LONDON – On Thursday, April 14, the newly launched Flybe began services from Glasgow Airport, with its first flight departing the Scottish airport heading to Belfast City Airport.
First Of Many Routes To Come From Glasgow
The service will run on a four times daily schedule and the carrier confirmed that there would be additional routes launched from the Scottish airport in the coming weeks as it continues to rebuild its once-famous UK regional network following its collapse back in early 2020 as it failed to secure a public bailout.
Commenting on the launch of this service was Flybe CEO, Dave Pflieger who said:
“Today is another exciting day for Flybe, and we are delighted to be able to celebrate our first flight from Glasgow. We plan to play a key role in providing more choices, everyday low fares, and connections to other nations in the UK.”
“Over the coming weeks and months, we expect to increase flights and add more destinations as we grow the size of our fleet.”
The second service from Glasgow has already been confirmed by the airline, with flights between Glasgow and Flybe’s base in Birmingham expected to be from July 28 this year on a three times daily service schedule.
|Departure Airport||Arrival Airport||Service Start Date||Flight Frequency|
|Glasgow||Belfast City||April 14, 2022||4 X Daily|
|Glasgow||Birmingham||July 28, 2022||3 X Daily|
Ronald Leitch, Operations Director at Glasgow Airport, said: “It was a welcome sight to see Flybe flying from Glasgow Airport today bound for Belfast.”
“The industry has endured a very challenging couple of years, so it is heartening to see the return of the Flybe brand once again and operating on one of our most popular destinations.”
Flybe prepares to fight Loganair
When Flybe collapsed in early 2022 with the airline’s assets being seized and flights stopped overnight, it left a gap in the UK regional market that other airlines needed to fill.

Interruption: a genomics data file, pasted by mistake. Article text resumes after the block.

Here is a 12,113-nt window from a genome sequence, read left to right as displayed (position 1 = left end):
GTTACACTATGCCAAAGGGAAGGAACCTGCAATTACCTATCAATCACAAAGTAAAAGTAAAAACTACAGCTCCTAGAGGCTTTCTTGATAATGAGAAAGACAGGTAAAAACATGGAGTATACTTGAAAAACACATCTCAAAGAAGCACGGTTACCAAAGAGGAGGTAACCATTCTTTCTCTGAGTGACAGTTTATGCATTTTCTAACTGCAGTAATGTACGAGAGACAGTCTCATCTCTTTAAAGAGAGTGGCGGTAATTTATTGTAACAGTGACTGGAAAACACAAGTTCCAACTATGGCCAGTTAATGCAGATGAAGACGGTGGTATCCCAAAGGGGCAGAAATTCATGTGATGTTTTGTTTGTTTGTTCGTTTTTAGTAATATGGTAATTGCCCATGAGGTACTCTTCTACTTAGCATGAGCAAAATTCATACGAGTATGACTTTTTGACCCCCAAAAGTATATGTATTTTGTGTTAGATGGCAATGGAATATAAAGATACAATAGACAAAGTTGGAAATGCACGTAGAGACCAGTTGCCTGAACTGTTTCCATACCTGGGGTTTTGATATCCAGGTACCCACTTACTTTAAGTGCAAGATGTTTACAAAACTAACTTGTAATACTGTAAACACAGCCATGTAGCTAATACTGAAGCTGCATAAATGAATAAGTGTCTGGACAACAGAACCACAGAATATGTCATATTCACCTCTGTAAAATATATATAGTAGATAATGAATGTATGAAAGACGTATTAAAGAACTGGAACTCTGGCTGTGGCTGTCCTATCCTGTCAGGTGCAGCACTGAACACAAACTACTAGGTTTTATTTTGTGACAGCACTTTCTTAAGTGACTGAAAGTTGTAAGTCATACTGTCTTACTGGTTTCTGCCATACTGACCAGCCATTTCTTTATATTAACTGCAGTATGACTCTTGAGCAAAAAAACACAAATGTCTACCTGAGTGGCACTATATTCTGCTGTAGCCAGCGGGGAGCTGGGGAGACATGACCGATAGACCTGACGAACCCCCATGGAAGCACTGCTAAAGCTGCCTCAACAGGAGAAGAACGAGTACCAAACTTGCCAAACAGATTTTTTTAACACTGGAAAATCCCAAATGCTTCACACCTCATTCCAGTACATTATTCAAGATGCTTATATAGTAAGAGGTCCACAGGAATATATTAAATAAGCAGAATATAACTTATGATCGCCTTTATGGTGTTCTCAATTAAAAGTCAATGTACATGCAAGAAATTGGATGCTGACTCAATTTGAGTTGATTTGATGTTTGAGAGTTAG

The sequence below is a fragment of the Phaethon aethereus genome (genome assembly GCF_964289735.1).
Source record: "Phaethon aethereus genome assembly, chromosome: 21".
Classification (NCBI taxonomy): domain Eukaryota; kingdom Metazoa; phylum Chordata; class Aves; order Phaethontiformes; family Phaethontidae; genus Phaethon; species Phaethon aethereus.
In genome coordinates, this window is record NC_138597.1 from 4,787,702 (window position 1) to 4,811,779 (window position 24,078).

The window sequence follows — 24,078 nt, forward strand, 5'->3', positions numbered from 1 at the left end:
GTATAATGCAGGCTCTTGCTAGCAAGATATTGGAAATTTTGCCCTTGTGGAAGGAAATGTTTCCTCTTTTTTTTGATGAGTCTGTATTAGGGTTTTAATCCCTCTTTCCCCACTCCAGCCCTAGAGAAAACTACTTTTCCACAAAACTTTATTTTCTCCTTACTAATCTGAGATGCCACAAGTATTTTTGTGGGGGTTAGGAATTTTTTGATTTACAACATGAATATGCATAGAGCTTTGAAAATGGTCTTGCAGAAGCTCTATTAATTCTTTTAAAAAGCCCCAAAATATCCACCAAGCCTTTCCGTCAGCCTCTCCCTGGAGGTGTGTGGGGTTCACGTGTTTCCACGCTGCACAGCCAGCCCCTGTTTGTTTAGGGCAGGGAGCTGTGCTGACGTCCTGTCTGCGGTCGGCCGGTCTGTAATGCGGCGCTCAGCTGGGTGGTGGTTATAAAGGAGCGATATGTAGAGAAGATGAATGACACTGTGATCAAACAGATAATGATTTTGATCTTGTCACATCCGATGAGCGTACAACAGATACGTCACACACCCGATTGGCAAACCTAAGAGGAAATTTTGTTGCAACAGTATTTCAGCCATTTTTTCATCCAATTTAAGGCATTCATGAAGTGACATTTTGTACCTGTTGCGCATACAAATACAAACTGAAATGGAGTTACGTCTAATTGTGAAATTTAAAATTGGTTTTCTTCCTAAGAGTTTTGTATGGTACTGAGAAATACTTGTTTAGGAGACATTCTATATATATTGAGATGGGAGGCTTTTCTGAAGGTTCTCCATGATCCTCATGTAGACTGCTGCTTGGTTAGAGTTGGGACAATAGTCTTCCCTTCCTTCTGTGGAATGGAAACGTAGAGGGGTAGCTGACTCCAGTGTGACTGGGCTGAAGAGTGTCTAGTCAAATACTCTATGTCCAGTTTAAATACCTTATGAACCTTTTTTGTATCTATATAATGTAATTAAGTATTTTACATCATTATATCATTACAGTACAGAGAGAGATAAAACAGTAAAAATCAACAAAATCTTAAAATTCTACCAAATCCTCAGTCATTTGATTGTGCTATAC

For the Scottish market, this fell to regional carrier Loganair which launched services onto 16 routes that used to be run by Flybe, but now as the carrier makes its return Loganair will feel the force of fierce competition on these services as Flybe looks to reclaim its former glory.
In March 2020 Loganair’s Chief Executive Jonathan Hinkles commented on the collapse of Flybe saying:
“The collapse of a long-standing airline like Flybe marks a desperately sad day, especially for the airline’s dedicated team of employees and for customers facing disruption to their journeys.”
“By stepping in quickly with a comprehensive plan, Loganair is aiming to maintain essential air connectivity within the UK regions to keep customers flying, and to offer new employment to former Flybe staff members who are facing an uncertain future today.”
Loganair recovered routes that Flybe had been serving from its pre-existing bases at Aberdeen, Edinburgh, Glasgow, Inverness and Newcastle
Hinkles added: “The plan represents the outcome of several weeks of behind-the-scenes contingency planning work, during which we’ve evaluated many routes and aircraft.”
“It’s critical to the continued success of our own airline that we refrain from over-expansion, and that our growth can be delivered within our operational and financial means.”
“I am confident that the plans being announced today are robust and sustainable, enabling former Flybe customers to benefit from Loganair’s high standards of customer service and on-time performance on a range of new routes, with a strong emphasis on those too and from our Scottish heartlands.”
And this now will become the primary focus of Flybe, it launches its name back into the UK skies once again after a hard two years in aviation and with a serious and worrying amount of pilot and crew shortages in the UK aviation industry at this moment in time.
The airline will need to be careful with how it moves forward, ensuring as Loganair did that it doesn’t over-expand too quickly building its network back up slowly but surely.
While nothing has been fully confirmed it wouldn’t be surprising to see Flybe next look towards serving the channel islands which have been hit fairly hard with the airlines’ collapse leaving very few choices on UK mainland-based destinations for its customers.